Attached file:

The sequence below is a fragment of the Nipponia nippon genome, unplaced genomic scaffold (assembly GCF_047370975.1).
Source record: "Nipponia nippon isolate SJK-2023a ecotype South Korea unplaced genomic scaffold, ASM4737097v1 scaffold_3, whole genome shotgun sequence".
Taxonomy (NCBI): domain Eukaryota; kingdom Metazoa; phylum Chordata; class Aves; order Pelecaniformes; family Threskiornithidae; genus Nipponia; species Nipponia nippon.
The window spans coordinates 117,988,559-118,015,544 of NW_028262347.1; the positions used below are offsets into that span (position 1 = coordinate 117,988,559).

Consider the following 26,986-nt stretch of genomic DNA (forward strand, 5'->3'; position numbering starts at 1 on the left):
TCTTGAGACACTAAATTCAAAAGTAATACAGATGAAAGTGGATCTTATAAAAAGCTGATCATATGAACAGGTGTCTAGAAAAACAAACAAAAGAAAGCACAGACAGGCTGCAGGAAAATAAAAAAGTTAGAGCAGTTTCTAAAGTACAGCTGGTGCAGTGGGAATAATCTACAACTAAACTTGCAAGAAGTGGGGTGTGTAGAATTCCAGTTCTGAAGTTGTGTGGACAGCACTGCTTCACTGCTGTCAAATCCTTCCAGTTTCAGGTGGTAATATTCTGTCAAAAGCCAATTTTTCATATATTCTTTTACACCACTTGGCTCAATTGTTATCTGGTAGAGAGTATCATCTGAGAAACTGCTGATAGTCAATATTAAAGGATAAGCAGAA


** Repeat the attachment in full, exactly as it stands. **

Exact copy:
The sequence below is a fragment of the Nipponia nippon genome, unplaced genomic scaffold (assembly GCF_047370975.1).
Source record: "Nipponia nippon isolate SJK-2023a ecotype South Korea unplaced genomic scaffold, ASM4737097v1 scaffold_3, whole genome shotgun sequence".
Taxonomy (NCBI): domain Eukaryota; kingdom Metazoa; phylum Chordata; class Aves; order Pelecaniformes; family Threskiornithidae; genus Nipponia; species Nipponia nippon.
The window spans coordinates 117,988,559-118,015,544 of NW_028262347.1; the positions used below are offsets into that span (position 1 = coordinate 117,988,559).

Consider the following 26,986-nt stretch of genomic DNA (forward strand, 5'->3'; position numbering starts at 1 on the left):
TCTTGAGACACTAAATTCAAAAGTAATACAGATGAAAGTGGATCTTATAAAAAGCTGATCATATGAACAGGTGTCTAGAAAAACAAACAAAAGAAAGCACAGACAGGCTGCAGGAAAATAAAAAAGTTAGAGCAGTTTCTAAAGTACAGCTGGTGCAGTGGGAATAATCTACAACTAAACTTGCAAGAAGTGGGGTGTGTAGAATTCCAGTTCTGAAGTTGTGTGGACAGCACTGCTTCACTGCTGTCAAATCCTTCCAGTTTCAGGTGGTAATATTCTGTCAAAAGCCAATTTTTCATATATTCTTTTACACCACTTGGCTCAATTGTTATCTGGTAGAGAGTATCATCTGAGAAACTGCTGATAGTCAATATTAAAGGATAAGCAGAA